6 January, 2016 - 10:36 By Tony Quested

Patent portfolios: Tin foil or armour?

We live in cynical times so I feel no need to sanitise my view of what should be the logical business stance regarding the value of patents to both startups and more mature companies.

As we emerge blinking into the dawn of a new year it occurs that patents are a little like the wrapping paper and ribbons that titivated the Christmas gifts. They add to the allure but don’t advance or diminish the value of the contents.

Recent research from the University of Cambridge exploded the myth that VCs improve the patenting performance of companies they invest in.
VCs want investee businesses to focus on commercialising existing IP rather than foraging for new innovation, a Judge Business School report discovered.

Over more than 25 years now, judges in the Business Weekly Awards – many of them heavy-hitting investors in their own right – have often sat mouths agape as CEOs have endeavoured to justify why they believed a huge patent portfolio was worth more to the business than making money!

As even the most flinty patent attorney will testify, patents alone are tin foil rather than armour. Protecting a patent portfolio is costly and the cost of defending them when a powerful predator starts sniffing around your IP can send a young, naive business hurtling into a brick wall with fatal consequences.

NXT, originally Mission, was arguably sunk by the weight of its patent millstone; Nujura, arguably the Cambridge cluster’s oldest technology startup, was swiftly taken out when it came up against Qualcomm in a patent arm-wrestling contest.

A number of companies are commercialising technology, the patents on which could not save Pursuit Dynamics as a stand-alone entity. There are many other examples locally where apparent patent power has proved as illusory as the Emperor’s New Clothes at the merest hint of an infringement dispute.

Some patent disputes in the States have cost the prey $1m just to start a defence and up to $10m to complete the law suit process. Even the strongest patents can finish up as spent shells in a losing and largely pointless battle. Best leave the legal tugs-of-war to the Apples and Samsungs of this world.

As hundreds of entrepreneurs have discovered over the years, you can have a perfectly valid patent but still be beaten in a court that doesn’t know a scintilla about science or a tad about technology.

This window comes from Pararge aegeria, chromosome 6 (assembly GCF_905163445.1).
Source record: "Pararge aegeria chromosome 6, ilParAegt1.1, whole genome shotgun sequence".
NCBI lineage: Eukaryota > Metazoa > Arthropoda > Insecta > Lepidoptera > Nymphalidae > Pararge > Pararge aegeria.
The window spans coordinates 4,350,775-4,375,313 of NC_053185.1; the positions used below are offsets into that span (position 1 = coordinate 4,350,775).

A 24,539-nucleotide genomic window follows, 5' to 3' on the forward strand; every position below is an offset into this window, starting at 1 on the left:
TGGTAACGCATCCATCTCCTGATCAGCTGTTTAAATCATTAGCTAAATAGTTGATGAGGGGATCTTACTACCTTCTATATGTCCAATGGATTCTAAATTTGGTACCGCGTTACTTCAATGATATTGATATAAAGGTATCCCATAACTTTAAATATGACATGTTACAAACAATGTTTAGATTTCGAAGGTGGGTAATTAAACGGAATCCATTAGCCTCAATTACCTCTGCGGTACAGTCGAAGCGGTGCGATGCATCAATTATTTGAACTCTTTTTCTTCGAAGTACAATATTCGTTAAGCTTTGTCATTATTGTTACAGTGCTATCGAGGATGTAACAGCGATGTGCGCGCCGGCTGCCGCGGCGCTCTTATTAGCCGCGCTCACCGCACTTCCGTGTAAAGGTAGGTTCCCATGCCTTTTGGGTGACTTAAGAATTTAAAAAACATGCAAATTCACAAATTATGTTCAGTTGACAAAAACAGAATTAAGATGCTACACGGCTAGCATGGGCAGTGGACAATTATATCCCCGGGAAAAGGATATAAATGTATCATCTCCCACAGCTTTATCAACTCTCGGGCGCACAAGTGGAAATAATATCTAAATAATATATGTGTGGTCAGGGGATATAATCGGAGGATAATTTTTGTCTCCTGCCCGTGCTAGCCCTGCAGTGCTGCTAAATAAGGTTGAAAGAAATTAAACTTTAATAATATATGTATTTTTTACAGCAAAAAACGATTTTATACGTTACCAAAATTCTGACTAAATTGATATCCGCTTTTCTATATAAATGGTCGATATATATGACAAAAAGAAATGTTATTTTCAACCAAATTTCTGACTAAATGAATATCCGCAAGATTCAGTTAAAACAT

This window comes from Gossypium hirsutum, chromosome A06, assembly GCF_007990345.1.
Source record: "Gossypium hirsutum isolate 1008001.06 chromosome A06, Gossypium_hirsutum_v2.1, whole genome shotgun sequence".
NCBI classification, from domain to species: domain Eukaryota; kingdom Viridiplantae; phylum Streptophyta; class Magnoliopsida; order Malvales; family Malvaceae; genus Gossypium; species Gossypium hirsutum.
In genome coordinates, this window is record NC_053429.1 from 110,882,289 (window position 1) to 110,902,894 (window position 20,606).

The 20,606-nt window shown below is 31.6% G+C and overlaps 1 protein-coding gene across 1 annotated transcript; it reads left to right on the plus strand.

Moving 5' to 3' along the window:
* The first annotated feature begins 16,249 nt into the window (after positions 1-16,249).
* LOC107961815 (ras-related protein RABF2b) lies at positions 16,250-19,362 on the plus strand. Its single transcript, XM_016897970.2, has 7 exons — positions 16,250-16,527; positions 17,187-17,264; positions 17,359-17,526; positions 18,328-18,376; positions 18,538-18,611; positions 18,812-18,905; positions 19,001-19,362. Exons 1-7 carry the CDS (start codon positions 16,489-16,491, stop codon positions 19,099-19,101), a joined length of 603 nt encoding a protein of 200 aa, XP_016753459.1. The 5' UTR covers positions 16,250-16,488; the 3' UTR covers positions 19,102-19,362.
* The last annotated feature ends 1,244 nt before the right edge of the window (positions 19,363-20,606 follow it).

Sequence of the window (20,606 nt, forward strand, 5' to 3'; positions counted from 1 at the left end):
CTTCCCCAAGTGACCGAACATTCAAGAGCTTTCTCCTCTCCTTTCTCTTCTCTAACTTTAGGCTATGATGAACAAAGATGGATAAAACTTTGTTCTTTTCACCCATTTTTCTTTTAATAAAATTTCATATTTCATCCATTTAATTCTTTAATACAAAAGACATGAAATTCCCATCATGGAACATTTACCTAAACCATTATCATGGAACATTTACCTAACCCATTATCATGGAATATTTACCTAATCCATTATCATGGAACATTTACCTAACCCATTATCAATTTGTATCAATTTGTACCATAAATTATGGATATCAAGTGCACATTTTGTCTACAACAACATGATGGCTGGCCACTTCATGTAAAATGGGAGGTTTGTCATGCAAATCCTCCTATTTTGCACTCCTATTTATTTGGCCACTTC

I have often seen quoted online a patent litigation study that PwC produced in 2012 that showed patent holders had a c40 per cent chance of losing their case.

The most vulnerable species washing around in the various new waves of technology are university spinouts and corporate startups – minnows surrounded by sharks and piranhas.

The giants of the science & technology world, with hungry shareholders to keep happy and boardroom fat cats to feed, are on constant alert for the latest innovation in synergistic fields.

Your bright idea in the lab might be their next big meal ticket before you can earn a penny; no amount of patent protection will save you from a determined and cash-rich hunter.

It is therefore pragmatic, not cynical, to suggest that the wisest move for a startup hatching something hot is to begin an exit strategy around the same time they are filing a patent!

That view has often been expressed by financiers who know the realities of commercialising innovation but has rarely been more relevant than it is today – especially in Cambridge, which is now awash with world-leading Science & Technology market leaders.

We reported near the end of last year the secrecy Apple was deploying at its new Hills Road, Cambridge hub as it prepared to integrate speech AI specialist VocalIQ – windows frosted up to the second floor so no-one could see in or out. No external branding.

News now reaches us that another international acquirer of Cambridge technology is even blocking out certain areas within its Science Park offices so some workers cannot see what so-called colleagues are doing for fear of idle tongues leaking secrets externally.

To protect ideas and the interests of initial investors it has clearly never been so paramount for innovators to get product into the hands of customers early and scale rapido. Market validation and sales trump vanity and patents every time.

If you cannot scale from birth then – before you try to fly too high – it may be prudent to remember where you hid the parachute. Patently obvious, one might say.

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